The hasOwnProperty() method returns a boolean indicating whether the object has the specified property as its own property (as opposed to inheriting it).

Note: Object.hasOwn() is recommended over hasOwnProperty(), in browsers where it is supported.





The String name or Symbol of the property to test.

Return value

Returns true if the object has the specified property as own property; false otherwise.


The hasOwnProperty() method returns true if the specified property is a direct property of the object — even if the value is null or undefined. The method returns false if the property is inherited, or has not been declared at all. Unlike the in operator, this method does not check for the specified property in the object's prototype chain.

The method can be called on most JavaScript objects, because most objects descend from Object, and hence inherit its methods. For example Array is an Object, so you can use hasOwnProperty() method to check whether an index exists:

let fruits = ['Apple', 'Banana','Watermelon', 'Orange'];
fruits.hasOwnProperty(3);   // true ('Orange')
fruits.hasOwnProperty(4);   // false - not defined

The method will not be available in objects where it is reimplemented, or on objects created using Object.create(null) (as these don't inherit from Object.prototype). Examples for these cases are given below.


Using hasOwnProperty to test for an own property's existence

The following code shows how to determine whether the example object contains a property named prop.

let example = {};
example.hasOwnProperty('prop');   // false

example.prop = 'exists';
example.hasOwnProperty('prop');   // true - 'prop' has been defined

example.prop = null;
example.hasOwnProperty('prop');   // true - own property exists with value of null

example.prop = undefined;
example.hasOwnProperty('prop');   // true - own property exists with value of undefined

Direct vs. inherited properties

The following example differentiates between direct properties and properties inherited through the prototype chain:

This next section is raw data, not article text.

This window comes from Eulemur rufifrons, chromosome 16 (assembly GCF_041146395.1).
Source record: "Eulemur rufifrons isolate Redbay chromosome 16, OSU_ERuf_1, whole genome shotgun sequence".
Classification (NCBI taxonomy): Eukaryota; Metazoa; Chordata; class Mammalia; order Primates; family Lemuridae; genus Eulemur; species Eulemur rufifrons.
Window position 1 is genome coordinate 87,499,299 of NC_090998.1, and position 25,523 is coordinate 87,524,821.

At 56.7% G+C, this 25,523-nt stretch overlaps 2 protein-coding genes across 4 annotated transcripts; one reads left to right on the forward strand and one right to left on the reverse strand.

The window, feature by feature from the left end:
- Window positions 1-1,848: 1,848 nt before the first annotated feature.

let example = {};
example.prop = 'exists';

// `hasOwnProperty` will only return true for direct properties:
example.hasOwnProperty('prop');             // returns true
example.hasOwnProperty('toString');         // returns false
example.hasOwnProperty('hasOwnProperty');   // returns false

// The `in` operator will return true for direct or inherited properties:
'prop' in example;                          // returns true
'toString' in example;                      // returns true
'hasOwnProperty' in example;                // returns true

Iterating over the properties of an object

The following example shows how to iterate over the enumerable properties of an object without executing on inherited properties.

let buz = {
  fog: 'stack'

for (let name in buz) {
  if (buz.hasOwnProperty(name)) {
    console.log('this is fog (' +
      name + ') for sure. Value: ' + buz[name]);
  else {
    console.log(name); // toString or something else

Note that the for...in loop only iterates enumerable items: the absence of non-enumerable properties emitted from the loop does not imply that hasOwnProperty itself is confined strictly to enumerable items (as with Object.getOwnPropertyNames()).

Using hasOwnProperty as a property name

JavaScript does not protect the property name hasOwnProperty; an object that has a property with this name may return incorrect results:

let foo = {
  hasOwnProperty: function() {
    return false;
  bar: 'Here be dragons'

foo.hasOwnProperty('bar'); // reimplementation always returns false

The recommended way to overcome this problem is to instead use Object.hasOwn() (in browsers that support it). Other alternatives include using an external hasOwnProperty:

let foo = { bar: 'Here be dragons' };

// Use Object.hasOwn() method - recommended
Object.hasOwn(foo, "bar");  // true
// Use the hasOwnProperty property from the Object prototype
Object.prototype.hasOwnProperty.call(foo, 'bar'); // true

// Use another Object's hasOwnProperty
// and call it with 'this' set to foo
({}).hasOwnProperty.call(foo, 'bar'); // true

Note that in the first two cases there are no newly created objects.

Objects created with Object.create(null)

Objects created using Object.create(null) do not inherit from Object.prototype, making hasOwnProperty() inaccessible.

let foo = Object.create(null);
foo.prop = 'exists';
foo.hasOwnProperty("prop");  // Uncaught TypeError: foo.hasOwnProperty is not a function

The solutions in this case are the same as for the previous section: use Object.hasOwn() by preference, otherwise use an external object's hasOwnProperty().


ECMAScript Language Specification (ECMAScript)
# sec-object.prototype.hasownproperty

Browser compatibility

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See also